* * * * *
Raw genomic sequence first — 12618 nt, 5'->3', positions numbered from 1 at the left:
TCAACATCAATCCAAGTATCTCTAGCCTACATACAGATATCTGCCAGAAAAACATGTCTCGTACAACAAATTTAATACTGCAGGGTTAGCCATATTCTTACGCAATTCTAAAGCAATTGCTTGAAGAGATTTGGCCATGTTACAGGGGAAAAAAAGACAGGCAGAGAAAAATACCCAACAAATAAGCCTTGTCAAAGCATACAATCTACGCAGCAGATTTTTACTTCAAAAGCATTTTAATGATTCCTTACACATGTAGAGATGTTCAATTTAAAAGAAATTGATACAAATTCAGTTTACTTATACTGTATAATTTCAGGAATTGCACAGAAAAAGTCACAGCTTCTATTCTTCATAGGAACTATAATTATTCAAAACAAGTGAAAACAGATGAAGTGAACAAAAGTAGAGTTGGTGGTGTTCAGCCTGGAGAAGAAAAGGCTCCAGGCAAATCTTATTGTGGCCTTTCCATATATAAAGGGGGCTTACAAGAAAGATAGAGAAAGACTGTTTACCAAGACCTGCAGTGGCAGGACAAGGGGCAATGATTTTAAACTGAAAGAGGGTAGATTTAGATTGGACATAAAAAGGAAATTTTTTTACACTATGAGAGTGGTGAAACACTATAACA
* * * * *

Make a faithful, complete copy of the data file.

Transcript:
Raw genomic sequence first — 12618 nt, 5'->3', positions numbered from 1 at the left:
TCAACATCAATCCAAGTATCTCTAGCCTACATACAGATATCTGCCAGAAAAACATGTCTCGTACAACAAATTTAATACTGCAGGGTTAGCCATATTCTTACGCAATTCTAAAGCAATTGCTTGAAGAGATTTGGCCATGTTACAGGGGAAAAAAAGACAGGCAGAGAAAAATACCCAACAAATAAGCCTTGTCAAAGCATACAATCTACGCAGCAGATTTTTACTTCAAAAGCATTTTAATGATTCCTTACACATGTAGAGATGTTCAATTTAAAAGAAATTGATACAAATTCAGTTTACTTATACTGTATAATTTCAGGAATTGCACAGAAAAAGTCACAGCTTCTATTCTTCATAGGAACTATAATTATTCAAAACAAGTGAAAACAGATGAAGTGAACAAAAGTAGAGTTGGTGGTGTTCAGCCTGGAGAAGAAAAGGCTCCAGGCAAATCTTATTGTGGCCTTTCCATATATAAAGGGGGCTTACAAGAAAGATAGAGAAAGACTGTTTACCAAGACCTGCAGTGGCAGGACAAGGGGCAATGATTTTAAACTGAAAGAGGGTAGATTTAGATTGGACATAAAAAGGAAATTTTTTTACACTATGAGAGTGGTGAAACACTATAACA